Tony Vagneur: High risks, embarrassing rewards
In the Garden of Eden, the serpent convinced Eve to eat from the tree of Good and Evil, saying no harm would come to her, and forevermore the world has been inhabited with con men of every stripe and shape. The Great Diamond Hoax of 1872 exemplifies what happens when lies and greed intersect at the highest levels.
This was a Colorado story, although the hoax was played out from coast-to-coast and as far away as England. How could two ne’er-do-well grifters put together a scheme that attracted bankers and high-roller businessmen, spittle running down their chins in anticipation of the great rewards that awaited them?
Phillip Arnold was working for a company that made diamond-headed bits for cutting rock (such diamonds are not of comparable value to the awe-inspiring gems you sometimes see ostentatiously displayed on many women — and some men — during Aspen’s “society” seasons). Apparently, he stole a number of uncut and cast-off diamonds used for this sawing purpose, put them in a small bag and with his partner, John Slack, went to visit George Roberts, a rather shady businessman known for making quick decisions.
Roberts, impressed with the idea of a diamond mine claim, convinced the men to store them with the Bank of California, chaired by William D. Ralston, a man continually on the lookout for quick returns on promising investments and who had been clued in to the “secret” find by Roberts.
The scammers, Arnold and Slack, Kentucky cousins, never quite mentioned where this great field of easy to score diamonds was located, but after buying more industrial-grade diamonds from London and Amsterdam dealers with “down-payment” money on their claim, they salted their “mine,” located in Northwestern Colorado, and took Roberts, some others, and a nationally respected engineer on an exploratory examination of the diamond field.
Naturally, Arnold and Slack insisted that the investors be blindfolded on the journey so that they could not reveal the location. Mixed in with the diamonds were rubies, sapphires and other rare gems (most likely bought from Arizona Indian tribes) and the investors (and the engineer) were more than totally enamored with visions of great wealth.
While all this was going on, other high-dollar investors were included in the group, names that still have meaning today such as Gen. George McClellan, Horace Greeley, Baron von Rothchild and Charles Tiffany of Tiffany and Co. A diamond-mining company was formed, stocks were issued and significant amounts of money were laid out, not the least of which was $650,000 going to grifters Arnold and Slack to buy them out. Let it be said that none of these men, and Tiffany, could much tell the difference between industrial-grade or precious-cut diamonds and the scam snowballed forward.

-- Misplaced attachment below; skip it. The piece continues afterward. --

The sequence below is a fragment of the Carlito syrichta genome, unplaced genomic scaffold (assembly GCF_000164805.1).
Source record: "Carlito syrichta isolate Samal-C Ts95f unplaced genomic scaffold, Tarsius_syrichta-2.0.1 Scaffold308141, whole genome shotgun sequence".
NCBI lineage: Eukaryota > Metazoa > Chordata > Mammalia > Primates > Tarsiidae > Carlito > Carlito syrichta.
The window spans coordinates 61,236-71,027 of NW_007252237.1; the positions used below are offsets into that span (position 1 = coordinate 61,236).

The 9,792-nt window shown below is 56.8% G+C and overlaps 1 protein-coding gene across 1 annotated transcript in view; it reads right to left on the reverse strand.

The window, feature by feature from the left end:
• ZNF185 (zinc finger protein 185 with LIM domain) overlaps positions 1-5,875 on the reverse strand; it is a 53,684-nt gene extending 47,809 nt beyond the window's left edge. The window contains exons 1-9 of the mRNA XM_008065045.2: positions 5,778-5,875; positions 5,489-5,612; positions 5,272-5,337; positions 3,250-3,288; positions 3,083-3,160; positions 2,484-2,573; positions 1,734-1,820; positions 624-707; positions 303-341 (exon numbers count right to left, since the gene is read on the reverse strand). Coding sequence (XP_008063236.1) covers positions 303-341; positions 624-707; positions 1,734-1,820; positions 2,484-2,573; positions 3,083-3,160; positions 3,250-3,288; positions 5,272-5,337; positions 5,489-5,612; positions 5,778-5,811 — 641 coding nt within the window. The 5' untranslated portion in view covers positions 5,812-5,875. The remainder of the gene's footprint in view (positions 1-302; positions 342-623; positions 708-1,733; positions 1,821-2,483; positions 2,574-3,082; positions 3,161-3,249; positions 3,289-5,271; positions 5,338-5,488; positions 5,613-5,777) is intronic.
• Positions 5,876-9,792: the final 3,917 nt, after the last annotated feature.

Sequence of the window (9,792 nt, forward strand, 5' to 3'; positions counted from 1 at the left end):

Newspaper reports of a significant find, even though the location of the mine was still unknown, sent get-rich dreamers to all points in New Mexico, Arizona and Colorado. Such a frenzy hadn’t been seen since the 1849 California Gold Rush, even though no one knew exactly where they were going. Few wanted to be left behind.
Coincidentally, government geologist Clarence King pieced together the reports of the discovery and concluded the diamond field was in an area he had already surveyed, in Northwestern Colorado. Not wanting to be embarrassed by the fact he had missed such a significant find in his original survey, he and a couple of engineers rode to Colorado muleback in the cold of autumn to make sure they hadn’t missed anything.
In short order, they discovered the salted “mine,” precious-looking stones appearing on top of barren ground, stuck in anthills, shoved between cracks in the rocks and, after four days of examination, were certain that the whole thing was a complete hoax. Additionally, according to King, such mixtures of gemstones do not appear in nature as they were planted in the areas in question.
The investors were publicly embarrassed and chastised in the press for being so gullible. Arnold and Slack had long before slipped away and, it appears, squandered away their fortune in ways common to those who suddenly become rich, like many of today’s lottery winners.
The Diamond Hoax of 1872 was big, but not unique in its hoodwinking of supposedly sophisticated investors. In an era where a sudden, rich ore strike could make a man a millionaire overnight, it was almost just as easy to make him a fool. The possibility of instantaneous success was too strong for many, blurring the dangers that lurked in an unregulated, wide-open field. Speculation was the name of the game, and only after the deal legitimately played out could it be considered a true investment.
The word of advice then, just as it is today, “If it seems too good to be true, it probably is.” And yet, people continually fall for the “get-rich quick” schemes. Sometimes they get lucky; sometimes they don’t.
Tony Vagneur writes here on Saturdays and welcomes your comments at email@example.com.
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